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Mr. Wilkinson: Mr. Deputy Speaker, I wish that you had been in Committee when the Government dropped the bombshell that London Regional Transport would have to continue and that Transport for London could not assume the assets of London Transport underground because the public-private partnership, on which had been predicated all the Labour Government's fine plans for modernising the tube, would not now or in the foreseeable future go ahead. That little statement was slipped into our proceedings, and the Minister might have been surprised at the uproar that it caused. However, the fact that the uproar was justified can be seen in the scale and scope of Government amendments Nos. 84 to 92 and, above all, Government new clauses 16 to 22.

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As my hon. Friend the Member for Chipping Barnet (Sir S. Chapman) so eloquently explained, there can be few occasions in recent parliamentary history when such vast tracts of a major Bill have had to be completely rewritten. More than that, the Labour party's manifesto for London at the general election should have been rewritten. It is demonstrably a fraudulent document.

4.45 pm

On transport matters, I think that The Times is normally fairly sympathetic to the Government's transport proposals. In an article in the business section on Tuesday 4 May, it postulated that the tube sell-off faces delay until after the next general election. The article written by the transport correspondent, Arthur Leathley, states:

The article continues:

    "Officials now concede that the private sector cannot take over the project until at least the spring 2001. But this is viewed by many observers as the likely date of the general election."

That is a year after the election for the Greater London Authority. As the hon. Member for Southwark, North and Bermondsey (Mr. Hughes) said, the election campaign will be transformed by this fact, with candidates postulating policies for a potentially nugatory role. We are talking about the Greater London Authority integrating London's transport, including the tube; manifestly, in respect of the underground services, it will not be able to carry that out.

Notwithstanding that background, transitional arrangements are set out in the new clauses. I am glad that this is so. However, I think that the general public will be more worried about the funding gap than technical transitional arrangements. The failure in finding private finance means that the taxpayer will have to pick up the tab. It was imagined that leases of 25 years for the running of the tube's infrastructure would allow modernisation to take place over the first 15 years, and that private sector moneys would be available. Those moneys will not be available. The Treasury subsidies will be withdrawn from the beginning of the next financial year. They amount to about £350 million, and are badly needed by the underground management.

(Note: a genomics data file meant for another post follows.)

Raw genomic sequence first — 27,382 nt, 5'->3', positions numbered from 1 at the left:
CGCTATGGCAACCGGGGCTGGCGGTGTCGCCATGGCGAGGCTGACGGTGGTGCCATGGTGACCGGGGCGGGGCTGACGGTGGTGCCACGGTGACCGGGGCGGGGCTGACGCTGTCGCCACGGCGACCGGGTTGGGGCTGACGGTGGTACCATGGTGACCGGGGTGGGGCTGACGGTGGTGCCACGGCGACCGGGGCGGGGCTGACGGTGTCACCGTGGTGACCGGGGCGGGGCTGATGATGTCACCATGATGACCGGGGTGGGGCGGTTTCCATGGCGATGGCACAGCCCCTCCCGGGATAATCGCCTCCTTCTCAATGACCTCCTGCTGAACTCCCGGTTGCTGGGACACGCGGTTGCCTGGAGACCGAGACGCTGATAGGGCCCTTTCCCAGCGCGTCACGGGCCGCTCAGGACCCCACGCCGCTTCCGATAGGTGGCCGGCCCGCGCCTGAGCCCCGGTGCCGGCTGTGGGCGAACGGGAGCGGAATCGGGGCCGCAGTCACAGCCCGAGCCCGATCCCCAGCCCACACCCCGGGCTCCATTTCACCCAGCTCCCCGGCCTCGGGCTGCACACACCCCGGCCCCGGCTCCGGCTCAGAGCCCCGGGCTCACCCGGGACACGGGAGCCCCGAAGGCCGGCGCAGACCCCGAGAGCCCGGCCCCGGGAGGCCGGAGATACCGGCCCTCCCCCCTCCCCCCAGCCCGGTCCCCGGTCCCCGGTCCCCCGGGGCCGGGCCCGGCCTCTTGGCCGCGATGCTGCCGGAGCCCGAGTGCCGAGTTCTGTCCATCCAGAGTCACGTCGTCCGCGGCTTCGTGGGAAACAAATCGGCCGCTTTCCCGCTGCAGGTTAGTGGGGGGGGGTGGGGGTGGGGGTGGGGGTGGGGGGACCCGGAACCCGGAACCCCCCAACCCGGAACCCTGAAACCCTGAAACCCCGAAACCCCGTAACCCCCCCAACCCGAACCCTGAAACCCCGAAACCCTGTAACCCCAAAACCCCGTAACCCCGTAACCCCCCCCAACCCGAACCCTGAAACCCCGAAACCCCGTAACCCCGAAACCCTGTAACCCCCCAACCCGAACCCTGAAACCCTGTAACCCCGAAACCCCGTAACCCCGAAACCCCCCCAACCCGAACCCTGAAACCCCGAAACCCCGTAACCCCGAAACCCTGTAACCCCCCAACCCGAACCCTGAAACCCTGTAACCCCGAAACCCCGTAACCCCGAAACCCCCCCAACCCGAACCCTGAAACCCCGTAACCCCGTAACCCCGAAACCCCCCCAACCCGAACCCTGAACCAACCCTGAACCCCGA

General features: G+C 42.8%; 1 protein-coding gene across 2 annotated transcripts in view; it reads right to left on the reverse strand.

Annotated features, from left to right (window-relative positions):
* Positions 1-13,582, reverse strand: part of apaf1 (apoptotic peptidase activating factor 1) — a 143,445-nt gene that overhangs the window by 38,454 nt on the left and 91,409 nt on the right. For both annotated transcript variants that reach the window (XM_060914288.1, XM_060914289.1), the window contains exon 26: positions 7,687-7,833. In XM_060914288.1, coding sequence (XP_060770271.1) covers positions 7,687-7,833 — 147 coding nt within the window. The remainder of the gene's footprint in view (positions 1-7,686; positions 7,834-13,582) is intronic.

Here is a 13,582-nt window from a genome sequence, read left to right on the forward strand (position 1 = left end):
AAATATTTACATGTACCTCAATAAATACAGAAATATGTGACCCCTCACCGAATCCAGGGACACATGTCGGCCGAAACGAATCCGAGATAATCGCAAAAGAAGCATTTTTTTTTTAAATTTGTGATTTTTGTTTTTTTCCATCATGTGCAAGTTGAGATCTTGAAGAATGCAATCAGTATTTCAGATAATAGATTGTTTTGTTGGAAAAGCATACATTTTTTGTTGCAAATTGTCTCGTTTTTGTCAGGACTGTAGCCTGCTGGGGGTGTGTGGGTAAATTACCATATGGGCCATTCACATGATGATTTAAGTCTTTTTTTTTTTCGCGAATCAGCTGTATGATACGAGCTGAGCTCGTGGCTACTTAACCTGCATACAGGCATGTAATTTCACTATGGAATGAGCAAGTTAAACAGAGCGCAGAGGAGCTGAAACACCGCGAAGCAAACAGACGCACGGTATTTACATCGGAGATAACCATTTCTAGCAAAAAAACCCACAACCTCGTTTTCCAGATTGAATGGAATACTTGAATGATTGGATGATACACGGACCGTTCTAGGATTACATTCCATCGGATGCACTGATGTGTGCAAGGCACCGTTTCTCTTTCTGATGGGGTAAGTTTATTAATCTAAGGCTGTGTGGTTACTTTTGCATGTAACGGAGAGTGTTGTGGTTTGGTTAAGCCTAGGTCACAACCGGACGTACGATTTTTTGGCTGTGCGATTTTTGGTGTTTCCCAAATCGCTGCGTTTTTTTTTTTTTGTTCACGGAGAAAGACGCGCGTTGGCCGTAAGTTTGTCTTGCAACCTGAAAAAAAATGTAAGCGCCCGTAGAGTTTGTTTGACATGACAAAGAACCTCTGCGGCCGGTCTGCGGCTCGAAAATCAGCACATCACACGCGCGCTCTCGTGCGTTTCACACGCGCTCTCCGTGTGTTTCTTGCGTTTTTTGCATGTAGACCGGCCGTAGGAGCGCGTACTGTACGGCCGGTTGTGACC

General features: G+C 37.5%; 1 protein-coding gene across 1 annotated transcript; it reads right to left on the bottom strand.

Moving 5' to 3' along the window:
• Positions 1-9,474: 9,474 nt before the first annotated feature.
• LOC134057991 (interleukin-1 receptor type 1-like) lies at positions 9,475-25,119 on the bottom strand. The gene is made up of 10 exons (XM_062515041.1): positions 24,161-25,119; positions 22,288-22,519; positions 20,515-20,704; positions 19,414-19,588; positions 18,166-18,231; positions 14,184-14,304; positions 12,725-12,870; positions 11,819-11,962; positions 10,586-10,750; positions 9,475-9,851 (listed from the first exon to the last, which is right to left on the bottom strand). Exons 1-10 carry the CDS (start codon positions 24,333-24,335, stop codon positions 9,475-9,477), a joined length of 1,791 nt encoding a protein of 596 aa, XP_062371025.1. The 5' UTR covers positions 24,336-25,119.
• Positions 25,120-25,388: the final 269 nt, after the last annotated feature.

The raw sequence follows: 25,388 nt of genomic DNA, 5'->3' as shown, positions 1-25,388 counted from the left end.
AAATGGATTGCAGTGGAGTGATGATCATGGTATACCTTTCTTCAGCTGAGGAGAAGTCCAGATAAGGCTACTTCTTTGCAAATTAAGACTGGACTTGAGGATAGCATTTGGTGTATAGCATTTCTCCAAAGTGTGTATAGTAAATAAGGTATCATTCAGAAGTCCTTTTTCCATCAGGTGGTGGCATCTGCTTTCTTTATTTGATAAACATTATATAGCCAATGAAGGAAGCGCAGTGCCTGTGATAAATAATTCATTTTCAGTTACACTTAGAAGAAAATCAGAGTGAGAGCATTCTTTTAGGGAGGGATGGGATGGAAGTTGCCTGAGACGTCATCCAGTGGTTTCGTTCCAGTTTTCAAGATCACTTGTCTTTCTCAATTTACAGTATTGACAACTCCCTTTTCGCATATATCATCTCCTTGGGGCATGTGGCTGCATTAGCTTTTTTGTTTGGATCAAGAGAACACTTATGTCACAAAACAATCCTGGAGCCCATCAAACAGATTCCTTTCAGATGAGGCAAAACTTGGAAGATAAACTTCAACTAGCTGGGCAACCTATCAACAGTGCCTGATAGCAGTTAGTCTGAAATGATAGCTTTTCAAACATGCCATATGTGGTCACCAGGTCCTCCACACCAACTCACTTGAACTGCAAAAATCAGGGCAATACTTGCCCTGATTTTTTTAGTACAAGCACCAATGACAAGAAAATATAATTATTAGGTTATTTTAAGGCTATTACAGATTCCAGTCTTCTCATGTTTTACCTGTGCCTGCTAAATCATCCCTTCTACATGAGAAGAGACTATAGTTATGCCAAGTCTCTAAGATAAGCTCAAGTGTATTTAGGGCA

Who will make good the difference and see through the transition which will lead eventually, one hopes, to the assumption by Transport for London of its rightful role, ultimately taking responsibility for the tube? If the answer is the travelling public, they will be extremely upset. Conservative candidates will certainly highlight the additional risk that London commuters will have to pick up the tab in the election campaign unless the Government are able to say now that the Treasury will make good the difference and that the fears of some of us are wholly unrealistic.

There is one ray of hope which may change the transition schedule. It is the suggestion that I have read in the press today that Railtrack will assume responsibility for the running of the infrastructure of London Transport underground. If that is the case and a white knight such as Railtrack is to emerge at the 11th hour, I suppose that that is potentially good news. However, such a move

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would take away the element of competition that we had imagined was at least possible under the Government's arrangements. It will be a monopoly system. Whether that accords with what the Government have in mind, only the Government can say.

It is clear from the Report stage today that the Government have let the electorate of London down on one of the foremost elements of their 1997 election campaign. For the past two years, until the Standing Committee proceedings in March, the Government have not come clean and admitted that the transfer of the underground to Transport for London will not take place in the foreseeable future. Even now, the Government cannot give a date when Transport for London will assume the responsibilities that everyone expected it to take over on 3 July 2000. That is an admission by the Government of their failure to be candid with the electorate and to administrate on a central plank of their transport policy for London.